Wadi al-Taym

Wadi al-Taym (Arabic: وادي التيم, romanizedWādī al-Taym), also transliterated as Wadi el-Taym, is a wadi (dry river) that forms a large fertile valley in Lebanon, in the districts of Rachaya and Hasbaya on the western slopes of Mount Hermon. It adjoins the Beqaa valley running north to south towards the Jordan valley where it meets the northwest corner of Lake Huleh.[1] Watered by the Hasbani river, the low hills of Wadi al-Taym are covered with rows of silver-green olive trees with the population in the area being predominantly Druze and Sunni, with a high number of Christians, mostly Greek Orthodox.[2][3][4] Wadi al-Taym is generally considered the "birthplace of the Druze faith".[5]


Wadi al-Taym is named after the Arab tribe of Taym Allat (later Taym-Allah) ibn Tha'laba.[6] The Taym-Allat entered the Euphrates Valley and adopted Christianity in the pre-Islamic period before ultimately embracing Islam after the 7th-century Muslim conquests. A small proportion of the tribe took up abode in the Wadi al-Taym at some point during the first centuries of Muslim rule.[6] The Wadi al-Taym was the first area where the Druze appeared in the historical record under the name "Druze".[6] According to many of the genealogical traditions of the Druze feudal families, the feudal Druze clans claimed descent from Arab tribes originally based in eastern Arabia and which entered Syria after periods of settlement in the Euphrates Valley.[6] According to the historian Nejla Abu-Izzedin, "ethnically", the "Wadi al-Taym has been authoritatively stated to be one of the most Arab regions of [geographical] Syria".[7] The area was one of the two most important centers of Druze missionary activity in the 11th century.[7]

For much of the early 12th century, the Wadi al-Taym and the southern Chouf were the territory of the Jandal, a Druze clan.[8] The leader of the clan, Dahhak ibn Jandal allied with the Crusaders of the Kingdom of Jerusalem and engaged in a feud with the Assassins who ruled the Banias fortress in the western foothills of Mount Hermon just south of Wadi al-Taym.[8] Dahhak had killed Assassin leader Bahram al-Da'i in retaliation for the murder of his brother Baraq ibn Jandal. In 1133, he entered into conflict with Shams al-Mulk Isma'il, the Burid ruler of Damascus, who subsequently expelled Dahhak from his holdout in the fortified Tyron Cave east of Sidon.[8] In 1149, Dahhak was himself murdered by Assassins, revenge for the slaying of the da'i.[9] The Wadi al-Taym was taken over by the Shihabs, a Sunni Muslim clan in the army of the Ayyubid sultan Saladin, in 1173.[8] The Shihab formed an alliance with the Druze Ma'an clan of southern Mount Lebanon.[8] Unlike other immigrants to the Wadi al-Taym, the Shihabs did not embrace the Druze faith, which was the dominant religion of the areas between the Gharb district of southern Mount Lebanon southward to the Wadi al-Taym.[8] In 1287, the Shihab emir Sa'ad ibn Qurqmaz, now allied with the Mamluk successors of the Ayyubids, confronted a Mongol incursion into the Wadi al-Taym.[10]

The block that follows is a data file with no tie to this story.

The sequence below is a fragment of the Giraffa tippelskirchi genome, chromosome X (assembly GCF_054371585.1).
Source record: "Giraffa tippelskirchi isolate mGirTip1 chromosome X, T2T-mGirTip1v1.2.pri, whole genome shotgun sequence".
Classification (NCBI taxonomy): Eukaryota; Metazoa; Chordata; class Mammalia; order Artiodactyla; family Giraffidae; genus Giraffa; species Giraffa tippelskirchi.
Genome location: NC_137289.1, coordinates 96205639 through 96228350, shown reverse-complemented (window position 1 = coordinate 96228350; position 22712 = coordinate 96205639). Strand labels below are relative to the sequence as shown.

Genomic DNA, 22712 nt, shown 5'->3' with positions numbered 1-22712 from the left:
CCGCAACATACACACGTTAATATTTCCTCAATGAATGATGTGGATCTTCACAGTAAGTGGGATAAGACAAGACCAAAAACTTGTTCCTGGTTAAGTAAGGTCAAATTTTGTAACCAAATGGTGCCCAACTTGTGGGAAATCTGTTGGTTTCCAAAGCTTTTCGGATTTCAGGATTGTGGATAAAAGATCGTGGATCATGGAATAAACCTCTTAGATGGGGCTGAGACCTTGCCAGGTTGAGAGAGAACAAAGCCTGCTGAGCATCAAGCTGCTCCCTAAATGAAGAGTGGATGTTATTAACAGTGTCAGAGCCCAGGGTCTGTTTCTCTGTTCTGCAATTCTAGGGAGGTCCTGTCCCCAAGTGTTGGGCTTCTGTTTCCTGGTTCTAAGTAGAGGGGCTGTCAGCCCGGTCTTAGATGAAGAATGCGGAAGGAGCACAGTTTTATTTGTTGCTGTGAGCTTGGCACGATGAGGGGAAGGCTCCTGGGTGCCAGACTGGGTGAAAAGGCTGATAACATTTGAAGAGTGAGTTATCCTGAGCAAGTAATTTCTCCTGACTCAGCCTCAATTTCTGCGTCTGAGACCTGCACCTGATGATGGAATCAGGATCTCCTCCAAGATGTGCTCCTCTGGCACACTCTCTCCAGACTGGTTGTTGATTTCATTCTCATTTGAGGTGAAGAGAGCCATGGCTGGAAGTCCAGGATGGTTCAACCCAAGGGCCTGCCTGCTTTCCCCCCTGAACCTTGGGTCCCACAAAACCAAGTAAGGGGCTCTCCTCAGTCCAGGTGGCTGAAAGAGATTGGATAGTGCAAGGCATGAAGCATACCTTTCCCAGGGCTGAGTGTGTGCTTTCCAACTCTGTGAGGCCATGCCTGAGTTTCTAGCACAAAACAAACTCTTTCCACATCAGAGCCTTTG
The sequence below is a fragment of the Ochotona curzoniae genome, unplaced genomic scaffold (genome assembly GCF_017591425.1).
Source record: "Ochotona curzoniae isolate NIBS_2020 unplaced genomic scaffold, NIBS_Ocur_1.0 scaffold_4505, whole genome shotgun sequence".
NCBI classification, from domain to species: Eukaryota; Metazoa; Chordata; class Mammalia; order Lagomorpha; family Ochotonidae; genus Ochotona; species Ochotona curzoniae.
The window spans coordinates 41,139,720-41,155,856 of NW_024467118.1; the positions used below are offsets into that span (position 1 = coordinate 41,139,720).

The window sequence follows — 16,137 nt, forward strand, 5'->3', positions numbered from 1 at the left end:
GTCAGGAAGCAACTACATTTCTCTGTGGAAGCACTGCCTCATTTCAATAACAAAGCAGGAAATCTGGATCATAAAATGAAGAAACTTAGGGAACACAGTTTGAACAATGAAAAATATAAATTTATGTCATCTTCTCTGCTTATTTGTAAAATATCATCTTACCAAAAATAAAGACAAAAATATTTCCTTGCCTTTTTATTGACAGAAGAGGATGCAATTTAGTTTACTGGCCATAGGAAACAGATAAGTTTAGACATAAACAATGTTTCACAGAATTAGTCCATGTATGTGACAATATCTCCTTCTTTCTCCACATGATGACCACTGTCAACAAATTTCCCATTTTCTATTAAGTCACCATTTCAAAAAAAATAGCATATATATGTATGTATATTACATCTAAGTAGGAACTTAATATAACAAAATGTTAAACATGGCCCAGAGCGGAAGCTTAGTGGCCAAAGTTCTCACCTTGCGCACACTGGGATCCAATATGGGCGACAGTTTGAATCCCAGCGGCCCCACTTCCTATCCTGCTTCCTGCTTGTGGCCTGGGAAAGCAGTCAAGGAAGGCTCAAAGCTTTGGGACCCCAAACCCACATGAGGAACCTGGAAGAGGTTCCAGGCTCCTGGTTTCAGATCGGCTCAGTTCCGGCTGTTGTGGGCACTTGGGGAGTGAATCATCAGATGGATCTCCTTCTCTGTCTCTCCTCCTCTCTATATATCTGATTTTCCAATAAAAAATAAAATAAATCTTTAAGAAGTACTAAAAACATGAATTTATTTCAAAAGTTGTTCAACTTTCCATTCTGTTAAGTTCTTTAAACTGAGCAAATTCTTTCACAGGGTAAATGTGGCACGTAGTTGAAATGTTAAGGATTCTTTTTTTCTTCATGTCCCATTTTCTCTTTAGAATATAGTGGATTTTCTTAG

1. ^ Kamal S. Salibi (15 November 2003). A House of Many Mansions: The History of Lebanon Reconsidered. I.B.Tauris. pp. 4–. ISBN 978-1-86064-912-7. Retrieved 13 September 2012.
  2. ^ Farhad Daftary (24 April 1992). The Isma'ilis: Their History and Doctrines. Cambridge University Press. pp. 375–. ISBN 978-0-521-42974-0. Retrieved 13 September 2012.
  3. ^ Hourani, Alexandre Salim., Ethnic, Political and Administrative Geography of the Beqaa, Wadi Al-Taym and Aroub in the Greco-Roman Period, Masters Thesis for the American University of Beirut, November 2006.
  4. ^ Yhiya, Ammar., Tarikh Wadi al-Taym (The History of Wadi al-Taym), Yanta, Lebanon, 1985.
  5. ^ Khuri Hitti, Philip (1996). The Origins of the Druze People: With Extracts from Their Sacred Writings. University of California Press. p. 10. ISBN 9781538124185. Lebanon therefore was the distributing center of the Druze people and Wādi - al - Taym was the birthplace of their faith.
  6. ^ a b c d Hitti 1966, p. 21.
  7. ^ a b Abu Izzedin 1993, p. 12.
  8. ^ a b c d e f Harris 2012, p. 59.
  9. ^ Baldwin, Marshall W., and Setton, Kenneth M, A History of the Crusades: Volume One, The First Hundred Years, 1969. "The Ismailites and the Assassins, pg. 120".{{cite web}}: CS1 maint: multiple names: authors list (link) CS1 maint: url-status (link)
  10. ^ Harris 2012, p. 61.


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Coordinates: 33°26′N 35°42′E / 33.433°N 35.700°E / 33.433; 35.700